Getting off the indecision merry-go-round

One of my biggest barriers to productivity is indecision. I’m not talking about the big stuff like where to live or what job to do (although I have agonised over those) but low-stakes decisions like, “what should I do now?”, “which shop should I go to?” or “should I take this assignment?”.

The average person makes 35,000 choices a day. The majority are so insignificant they are imperceptible to most. But for brains like mine the volume of options can be crippling. Working alone and managing my own time amplifies the problem. An empty schedule is a breeding ground for indecision. Since routine is not my friend I can’t rely on systems and habits to lessen the load on my executive function. When choosing how to spend my time a throng of variables pull me in different directions like toddlers in a playground. Cost, time commitment, weather, environmental impact, health, mood, physical appearance, energy levels, exercise, social considerations, footwear, sensory issues….

The decision-making merry-go-round is hard to get off and leaves me dizzy and disorientated. My default response is to do nothing resulting in frustration and shame. It’s hard to explain to people, or even to myself, I’ve achieved nothing because I couldn’t decide what to do.

Now that I know that this is a feature of my brain rather than a personal failing, I have strategies to help.

First, I remove a variable. Sometimes it’s cost. It may be more expensive to have groceries delivered but the decision-making process is easier without the sensory overload and distractions of the supermarket. You might go one-step further and order a weekly recipe box like Gousto.

Some variables can be eliminated with advance preparation. I keep all-weather clothing and accessories by the door so weather is one less variable to consider. Unfortunately, removing variables can mean compromising on my values. I am deeply concerned about the effects of the attention economy on society and used to prioritise analogue alternatives, but digital minimalism puts too much strain on my executive function. I’ve deleted Facebook but Amazon is an adaptation that I’m not yet willing to live without.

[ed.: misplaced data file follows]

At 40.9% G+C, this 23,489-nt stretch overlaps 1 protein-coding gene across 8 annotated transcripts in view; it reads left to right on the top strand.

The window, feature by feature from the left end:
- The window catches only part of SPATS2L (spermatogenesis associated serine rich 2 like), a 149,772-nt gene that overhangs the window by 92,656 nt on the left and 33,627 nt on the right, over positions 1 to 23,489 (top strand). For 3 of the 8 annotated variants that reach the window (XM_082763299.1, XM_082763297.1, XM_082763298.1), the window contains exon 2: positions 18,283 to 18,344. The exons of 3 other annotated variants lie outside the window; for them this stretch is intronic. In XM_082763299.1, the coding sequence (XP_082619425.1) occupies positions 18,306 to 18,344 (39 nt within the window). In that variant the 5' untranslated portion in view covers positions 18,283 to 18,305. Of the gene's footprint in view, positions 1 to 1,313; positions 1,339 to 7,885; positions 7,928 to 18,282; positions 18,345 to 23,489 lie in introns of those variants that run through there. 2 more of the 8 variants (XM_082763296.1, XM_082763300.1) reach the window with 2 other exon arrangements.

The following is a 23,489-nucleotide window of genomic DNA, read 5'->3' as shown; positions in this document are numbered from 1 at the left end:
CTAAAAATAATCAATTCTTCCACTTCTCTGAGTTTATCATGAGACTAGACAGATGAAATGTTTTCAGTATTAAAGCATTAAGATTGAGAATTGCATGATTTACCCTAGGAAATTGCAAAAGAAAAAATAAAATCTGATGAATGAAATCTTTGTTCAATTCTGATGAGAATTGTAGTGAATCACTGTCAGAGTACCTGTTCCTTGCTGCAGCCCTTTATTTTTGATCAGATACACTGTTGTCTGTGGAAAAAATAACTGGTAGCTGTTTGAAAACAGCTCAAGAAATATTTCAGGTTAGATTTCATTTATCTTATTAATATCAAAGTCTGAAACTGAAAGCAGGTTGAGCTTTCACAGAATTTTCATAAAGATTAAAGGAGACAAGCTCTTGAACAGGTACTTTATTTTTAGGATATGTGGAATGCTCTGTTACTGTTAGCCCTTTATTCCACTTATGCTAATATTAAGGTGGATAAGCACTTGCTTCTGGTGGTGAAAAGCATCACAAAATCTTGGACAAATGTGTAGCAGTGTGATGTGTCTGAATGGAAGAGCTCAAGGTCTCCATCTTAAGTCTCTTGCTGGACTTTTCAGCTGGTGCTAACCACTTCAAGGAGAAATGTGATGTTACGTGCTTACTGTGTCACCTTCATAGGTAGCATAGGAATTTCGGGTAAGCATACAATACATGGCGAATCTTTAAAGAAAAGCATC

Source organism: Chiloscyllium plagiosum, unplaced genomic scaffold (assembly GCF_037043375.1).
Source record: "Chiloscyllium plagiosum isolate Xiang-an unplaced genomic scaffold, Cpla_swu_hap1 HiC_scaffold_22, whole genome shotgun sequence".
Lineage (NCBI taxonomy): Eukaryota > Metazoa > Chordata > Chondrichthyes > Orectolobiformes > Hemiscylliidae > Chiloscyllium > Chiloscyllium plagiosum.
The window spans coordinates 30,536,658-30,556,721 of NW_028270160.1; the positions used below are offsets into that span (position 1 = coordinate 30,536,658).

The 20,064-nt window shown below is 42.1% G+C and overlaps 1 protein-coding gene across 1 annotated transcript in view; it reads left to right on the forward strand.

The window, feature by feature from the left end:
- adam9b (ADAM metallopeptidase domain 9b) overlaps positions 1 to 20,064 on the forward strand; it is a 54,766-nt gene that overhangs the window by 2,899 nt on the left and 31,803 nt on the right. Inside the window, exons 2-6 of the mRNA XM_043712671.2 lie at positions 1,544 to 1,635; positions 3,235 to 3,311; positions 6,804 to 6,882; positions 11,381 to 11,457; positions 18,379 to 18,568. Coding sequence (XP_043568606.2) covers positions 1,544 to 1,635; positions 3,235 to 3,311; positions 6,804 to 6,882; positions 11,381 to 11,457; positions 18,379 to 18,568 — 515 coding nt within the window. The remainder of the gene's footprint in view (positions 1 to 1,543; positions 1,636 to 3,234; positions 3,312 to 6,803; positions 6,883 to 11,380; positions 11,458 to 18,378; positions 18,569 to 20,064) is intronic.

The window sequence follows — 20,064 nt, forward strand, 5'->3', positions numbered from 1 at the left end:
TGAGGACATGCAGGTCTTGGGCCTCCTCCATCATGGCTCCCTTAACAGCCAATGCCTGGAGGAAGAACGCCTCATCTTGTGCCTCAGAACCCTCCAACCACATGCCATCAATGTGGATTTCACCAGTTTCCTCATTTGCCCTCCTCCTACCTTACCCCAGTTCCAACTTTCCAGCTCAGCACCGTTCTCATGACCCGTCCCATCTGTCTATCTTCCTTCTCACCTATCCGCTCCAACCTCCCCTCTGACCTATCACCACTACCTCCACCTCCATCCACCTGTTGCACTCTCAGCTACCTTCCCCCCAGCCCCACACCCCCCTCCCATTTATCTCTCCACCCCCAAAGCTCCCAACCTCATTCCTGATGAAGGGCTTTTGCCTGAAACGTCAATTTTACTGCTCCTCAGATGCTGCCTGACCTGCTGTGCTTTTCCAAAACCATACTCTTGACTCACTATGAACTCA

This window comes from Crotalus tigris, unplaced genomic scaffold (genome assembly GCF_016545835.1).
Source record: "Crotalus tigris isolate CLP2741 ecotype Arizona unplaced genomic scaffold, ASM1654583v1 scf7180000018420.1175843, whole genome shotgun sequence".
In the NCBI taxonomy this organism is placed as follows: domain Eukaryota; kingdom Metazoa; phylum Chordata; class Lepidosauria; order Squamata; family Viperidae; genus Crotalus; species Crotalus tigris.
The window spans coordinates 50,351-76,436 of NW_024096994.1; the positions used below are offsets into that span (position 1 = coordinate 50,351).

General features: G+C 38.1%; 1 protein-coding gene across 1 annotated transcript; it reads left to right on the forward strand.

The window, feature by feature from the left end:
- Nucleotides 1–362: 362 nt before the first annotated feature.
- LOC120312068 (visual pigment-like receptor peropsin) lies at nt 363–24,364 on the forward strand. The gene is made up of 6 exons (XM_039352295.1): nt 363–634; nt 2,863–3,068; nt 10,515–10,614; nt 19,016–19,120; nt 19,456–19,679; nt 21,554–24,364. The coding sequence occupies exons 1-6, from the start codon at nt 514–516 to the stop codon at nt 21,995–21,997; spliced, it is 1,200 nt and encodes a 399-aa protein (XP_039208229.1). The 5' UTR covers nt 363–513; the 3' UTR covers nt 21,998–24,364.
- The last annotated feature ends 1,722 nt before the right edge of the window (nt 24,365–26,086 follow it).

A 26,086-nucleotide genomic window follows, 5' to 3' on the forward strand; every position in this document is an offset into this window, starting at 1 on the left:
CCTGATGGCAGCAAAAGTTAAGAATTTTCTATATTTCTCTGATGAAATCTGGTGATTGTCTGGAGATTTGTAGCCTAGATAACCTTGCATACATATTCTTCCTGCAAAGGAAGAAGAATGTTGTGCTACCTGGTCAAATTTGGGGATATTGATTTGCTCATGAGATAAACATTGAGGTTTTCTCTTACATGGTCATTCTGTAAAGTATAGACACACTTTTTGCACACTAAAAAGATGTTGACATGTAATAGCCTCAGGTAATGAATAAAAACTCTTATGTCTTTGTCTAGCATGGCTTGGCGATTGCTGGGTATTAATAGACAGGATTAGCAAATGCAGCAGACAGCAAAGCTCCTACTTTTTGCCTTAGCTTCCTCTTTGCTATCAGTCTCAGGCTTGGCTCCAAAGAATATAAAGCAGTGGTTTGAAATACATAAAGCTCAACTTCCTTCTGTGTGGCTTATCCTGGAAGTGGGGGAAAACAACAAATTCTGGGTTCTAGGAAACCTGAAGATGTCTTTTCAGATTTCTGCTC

If removing variables hasn’t helped, I let fate decide. After all, usually the stakes are low and doing anything is better than nothing. I enter a list of options into the “Tiny Decisions” app then click on the roulette wheel to pick one at random. Alexa has a similar function (Blueprint>What to do).

It can be tempting to opt out and delegate the decision. This strategy has not served me well. Whilst it may solve my immediate problem, it leaves me feeling disempowered and frustrated. It is also unfair to encumber others with responsibility for my choices and ultimately breeds resentment. My indecision is my problem and I do my best not to let it infect my relationships.

What decisions do you struggle with? What are your strategies?

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